Lisa Gardner’s Find Her sits at #4 on the NYT Bestseller List as we speak. Honestly, that doesn’t always say a lot about a novel for me—how many times have we all followed the trend of hyped-up selling and packaging by big-name publishers only to be disappointed upon unwrapping? However, I feel confident in saying that that’s not the case with this one!
This work started off at a sprint. No, no feeling around for bearings on this one. Immediately, I was gripped and immersed, from page 1. The flashback effect worked here tremendously well. In fact, the flashback chapters were so wonderfully used that, in the end, they were not simply a prop for other chapters or fillers to increase word count. Those flashes back engaged the reader in an engrossing account of captivity and abduction and completely changed the dynamic of the novel. Gardner brought the feeling of terror and desperation to life in this work, no sugar coating—rather, any less coating and the Motion Picture Association would definitely have to up the rating on this one if movie rights are grabbed.
There are glimpses into the human psyche that both grip and examine how far the mind and body can go before they break and what it takes to get to that point. The voice is staccato, sharp, clear, which brings the dialogue to life. Sarcasm and stoicism are clearly separated in a way that shows her skill with crafting voices and characters. Don’t skim or you’ll miss something. The shift in tenses was done well, from first to second to third person and back again. It was transitional, never jolting, never removing me from the immersion in that world to have to figure out what was going on. Find Her is absolutely a page turner that left me nervous to go further in places. Will I read something here that will change me, that will take me further into the bounds of the human psyche than I’d anticipated? That was thrilling, those brushes against the edge, against the literary precipice.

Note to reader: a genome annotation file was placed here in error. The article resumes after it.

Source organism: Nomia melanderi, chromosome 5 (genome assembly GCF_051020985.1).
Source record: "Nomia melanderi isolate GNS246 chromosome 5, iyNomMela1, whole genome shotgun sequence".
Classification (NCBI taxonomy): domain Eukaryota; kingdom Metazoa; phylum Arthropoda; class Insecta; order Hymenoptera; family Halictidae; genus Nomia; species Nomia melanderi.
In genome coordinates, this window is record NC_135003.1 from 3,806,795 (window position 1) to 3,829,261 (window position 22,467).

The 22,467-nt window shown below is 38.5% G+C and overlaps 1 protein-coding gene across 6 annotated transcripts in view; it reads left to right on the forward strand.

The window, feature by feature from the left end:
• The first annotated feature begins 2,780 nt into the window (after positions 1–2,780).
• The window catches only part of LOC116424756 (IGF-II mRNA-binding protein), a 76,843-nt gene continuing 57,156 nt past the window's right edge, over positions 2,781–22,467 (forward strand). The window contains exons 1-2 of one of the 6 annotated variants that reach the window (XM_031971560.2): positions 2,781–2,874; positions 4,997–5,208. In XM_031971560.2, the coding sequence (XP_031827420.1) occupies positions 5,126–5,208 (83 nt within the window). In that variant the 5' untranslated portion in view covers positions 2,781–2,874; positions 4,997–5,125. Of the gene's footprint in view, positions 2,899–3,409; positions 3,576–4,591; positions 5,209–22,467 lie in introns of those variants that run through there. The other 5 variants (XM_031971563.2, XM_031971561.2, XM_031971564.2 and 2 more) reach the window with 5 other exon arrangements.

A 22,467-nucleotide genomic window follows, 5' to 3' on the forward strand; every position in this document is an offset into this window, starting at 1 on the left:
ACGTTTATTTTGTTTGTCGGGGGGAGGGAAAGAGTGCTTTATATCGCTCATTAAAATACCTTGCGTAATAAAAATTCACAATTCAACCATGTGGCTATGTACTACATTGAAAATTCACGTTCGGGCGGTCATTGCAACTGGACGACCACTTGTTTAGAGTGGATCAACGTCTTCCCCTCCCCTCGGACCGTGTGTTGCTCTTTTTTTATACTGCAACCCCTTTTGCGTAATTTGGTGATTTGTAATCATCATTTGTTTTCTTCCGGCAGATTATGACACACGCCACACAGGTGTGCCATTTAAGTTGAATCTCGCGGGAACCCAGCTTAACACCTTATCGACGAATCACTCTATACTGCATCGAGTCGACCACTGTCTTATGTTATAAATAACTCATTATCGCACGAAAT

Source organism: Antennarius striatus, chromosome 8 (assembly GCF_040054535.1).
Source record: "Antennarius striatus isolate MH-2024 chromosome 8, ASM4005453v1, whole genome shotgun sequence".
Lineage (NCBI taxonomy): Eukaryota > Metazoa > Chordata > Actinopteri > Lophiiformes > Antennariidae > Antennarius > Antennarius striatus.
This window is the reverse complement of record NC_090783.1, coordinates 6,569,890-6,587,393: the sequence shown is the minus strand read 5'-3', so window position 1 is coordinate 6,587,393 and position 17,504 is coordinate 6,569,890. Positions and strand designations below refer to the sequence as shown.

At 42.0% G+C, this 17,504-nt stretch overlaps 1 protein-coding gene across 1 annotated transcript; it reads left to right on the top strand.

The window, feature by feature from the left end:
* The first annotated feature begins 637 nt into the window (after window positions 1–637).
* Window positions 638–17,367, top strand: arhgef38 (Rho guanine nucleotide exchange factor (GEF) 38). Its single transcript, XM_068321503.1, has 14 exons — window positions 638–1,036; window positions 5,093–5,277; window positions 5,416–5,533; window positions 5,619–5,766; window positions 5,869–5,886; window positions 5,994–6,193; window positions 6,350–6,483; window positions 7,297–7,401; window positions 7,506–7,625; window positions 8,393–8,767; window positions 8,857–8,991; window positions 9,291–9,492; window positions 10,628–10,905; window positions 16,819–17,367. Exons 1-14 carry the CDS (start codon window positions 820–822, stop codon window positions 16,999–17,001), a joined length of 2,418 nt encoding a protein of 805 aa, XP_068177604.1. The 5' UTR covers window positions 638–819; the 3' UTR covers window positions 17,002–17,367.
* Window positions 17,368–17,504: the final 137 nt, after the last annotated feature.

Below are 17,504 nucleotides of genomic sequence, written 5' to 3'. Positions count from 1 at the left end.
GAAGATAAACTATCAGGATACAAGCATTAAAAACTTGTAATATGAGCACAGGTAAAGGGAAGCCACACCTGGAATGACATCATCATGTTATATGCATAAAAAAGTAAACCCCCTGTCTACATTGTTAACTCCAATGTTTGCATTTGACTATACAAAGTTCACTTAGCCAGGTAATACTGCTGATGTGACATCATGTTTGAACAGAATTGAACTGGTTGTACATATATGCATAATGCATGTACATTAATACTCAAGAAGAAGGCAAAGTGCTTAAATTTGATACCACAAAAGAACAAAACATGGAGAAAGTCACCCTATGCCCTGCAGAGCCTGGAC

This one is the 8th novel in the series, but a new reader wouldn’t miss a beat. The characters are wonderfully realized, and there are enough references to past D.D. exploits to fuel a new reader without making it less worthwhile to actually go back and read those past books.
*MINOR SPOILER ALERT* The ending, though, where revelations poured forth and convenient explanations were given—as frequently seen as the wrap-up method on hour-long TV—was formulaic enough to make me cringe a little, but what does one expect from chart-topping crime thrillers? If nothing else, the formula sells (to say nothing of whether it works). And there are plenty of readers out there who look for just that—that relatable blueprint —to guide them in their read or in the conclusion of it.
All in all, Gardner displayed a spell-bounding display of her craft here. Despite the formula that peeped around the edges in the end, the plotline was crafted with more twists than Twizzlers, and there were genuine moments where the heart raced, fingers poised to turn the page with urgency to get to the next curve, the next theory, the next revelation. Well done, absolutely. Do I recommend this read for crime buffs? Definitely. But if you’re like me, a reader resistant to bow-ties, you may want to take that into consideration first. 4 ½ stars ****